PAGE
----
As I was posting my last blog about the problems Experiential Avoidance can escalate into, including suicide and addictions, a heart-breaking drama was playing itself out in the Californian home of the Oscar winning actor and comedian Robin Williams who was 63.
Robin had long been diagnosed with severe depression and had battles with drink and cocaine addiction for which he had famously received treatment for at a rehab centre.
Reporting the death of Robin in the early hours of this morning (UK time) the Marin County sheriff's office stated they suspected suicide by asphyxiation.
Robin's wife Susan Schneider said this morning "This morning I lost my husband and best friend, while the world lost one of its most beloved artists and beautiful human beings. I am utterly heartbroken,"
Robin openly talked about his battles with alcohol and cocaine in the early 1980s, and his relapse in 2006. He appeared to have recovered however last month he returned to rehab in Minnesota.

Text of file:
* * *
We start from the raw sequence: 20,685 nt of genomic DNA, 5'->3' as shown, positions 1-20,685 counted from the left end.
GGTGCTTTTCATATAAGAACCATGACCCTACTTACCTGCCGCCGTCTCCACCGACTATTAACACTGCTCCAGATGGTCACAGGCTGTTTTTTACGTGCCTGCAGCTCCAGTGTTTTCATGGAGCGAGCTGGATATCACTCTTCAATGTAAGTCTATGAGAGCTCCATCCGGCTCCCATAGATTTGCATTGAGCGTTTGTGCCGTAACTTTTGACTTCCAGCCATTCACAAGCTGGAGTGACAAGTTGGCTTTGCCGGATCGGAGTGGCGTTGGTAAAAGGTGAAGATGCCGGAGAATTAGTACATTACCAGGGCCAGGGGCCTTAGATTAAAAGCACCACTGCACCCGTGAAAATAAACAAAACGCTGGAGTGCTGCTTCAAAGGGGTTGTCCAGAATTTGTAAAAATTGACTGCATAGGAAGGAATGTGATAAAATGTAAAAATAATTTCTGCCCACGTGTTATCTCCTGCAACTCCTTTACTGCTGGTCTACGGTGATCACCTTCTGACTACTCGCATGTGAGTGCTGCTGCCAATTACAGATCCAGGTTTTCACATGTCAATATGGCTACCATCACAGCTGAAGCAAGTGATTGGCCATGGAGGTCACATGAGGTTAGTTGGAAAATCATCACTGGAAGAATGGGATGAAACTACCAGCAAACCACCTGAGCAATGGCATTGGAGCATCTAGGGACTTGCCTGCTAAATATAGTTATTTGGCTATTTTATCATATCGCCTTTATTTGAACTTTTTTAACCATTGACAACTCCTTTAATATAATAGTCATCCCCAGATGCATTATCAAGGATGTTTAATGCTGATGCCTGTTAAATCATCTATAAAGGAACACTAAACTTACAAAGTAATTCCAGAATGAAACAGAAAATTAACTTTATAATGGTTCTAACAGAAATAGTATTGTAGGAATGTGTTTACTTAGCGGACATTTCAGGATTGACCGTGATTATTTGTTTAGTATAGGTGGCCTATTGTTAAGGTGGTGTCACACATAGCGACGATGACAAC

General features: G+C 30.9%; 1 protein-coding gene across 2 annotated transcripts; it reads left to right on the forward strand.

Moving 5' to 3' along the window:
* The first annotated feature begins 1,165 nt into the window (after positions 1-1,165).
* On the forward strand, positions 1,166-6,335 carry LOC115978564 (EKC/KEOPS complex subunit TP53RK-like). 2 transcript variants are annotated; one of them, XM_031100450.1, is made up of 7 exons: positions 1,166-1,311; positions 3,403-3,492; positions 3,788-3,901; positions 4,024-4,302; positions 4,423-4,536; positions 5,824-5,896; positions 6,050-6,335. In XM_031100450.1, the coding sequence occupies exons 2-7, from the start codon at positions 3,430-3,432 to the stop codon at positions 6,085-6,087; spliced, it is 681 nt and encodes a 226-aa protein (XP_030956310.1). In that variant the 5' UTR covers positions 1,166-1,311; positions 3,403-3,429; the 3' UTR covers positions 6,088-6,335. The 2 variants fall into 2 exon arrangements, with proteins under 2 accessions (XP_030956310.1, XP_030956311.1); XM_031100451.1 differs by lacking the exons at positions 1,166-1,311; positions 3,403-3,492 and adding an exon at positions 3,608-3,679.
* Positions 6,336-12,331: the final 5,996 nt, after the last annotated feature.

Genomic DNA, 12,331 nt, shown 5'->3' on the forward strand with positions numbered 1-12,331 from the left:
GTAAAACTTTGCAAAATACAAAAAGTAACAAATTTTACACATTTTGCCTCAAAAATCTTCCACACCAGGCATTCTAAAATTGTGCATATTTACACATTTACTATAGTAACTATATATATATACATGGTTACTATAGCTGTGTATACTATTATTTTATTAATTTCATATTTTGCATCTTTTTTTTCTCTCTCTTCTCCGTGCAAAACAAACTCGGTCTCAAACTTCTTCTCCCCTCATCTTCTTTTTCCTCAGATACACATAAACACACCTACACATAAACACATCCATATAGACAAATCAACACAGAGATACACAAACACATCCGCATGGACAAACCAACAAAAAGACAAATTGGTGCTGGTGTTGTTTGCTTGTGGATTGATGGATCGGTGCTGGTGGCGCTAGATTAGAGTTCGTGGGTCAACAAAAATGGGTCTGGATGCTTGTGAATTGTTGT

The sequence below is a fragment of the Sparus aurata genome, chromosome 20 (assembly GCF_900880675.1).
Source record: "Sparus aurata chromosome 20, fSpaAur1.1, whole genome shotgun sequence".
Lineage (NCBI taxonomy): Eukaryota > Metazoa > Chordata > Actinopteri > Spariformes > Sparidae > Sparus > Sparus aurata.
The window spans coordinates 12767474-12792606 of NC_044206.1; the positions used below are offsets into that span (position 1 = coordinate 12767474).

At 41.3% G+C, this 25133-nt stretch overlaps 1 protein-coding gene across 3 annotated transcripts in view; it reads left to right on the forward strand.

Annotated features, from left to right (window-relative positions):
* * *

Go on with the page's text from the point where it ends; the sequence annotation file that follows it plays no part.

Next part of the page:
Suicide is often seen as a selfish act, however as one who had in the past seriously considered such action whilst suffering from depression myself, having dealt with depression and anxiety in many other people therapeutically and having attended suicides and prevented a number of suicides as a police officer, all the individual often wants is relief from the symptoms of the crushing depression.
In an interview in 2010, asked about his depression and had he felt happier, Robin replied : "I think so. And not afraid to be unhappy. That's OK too. And then you can be like, all is good. And that is the thing, that is the gift."
This comes back to the heart of the dangers of Experiential Avoidance.
My heart goes out to Robin's family and friends. We have lost a true talent and extraordinary fellow human being in very sad circumstances.
If you recognise and think you too may be avoiding feelings, thoughts, memories, physical sensations and other internal experiences please get help.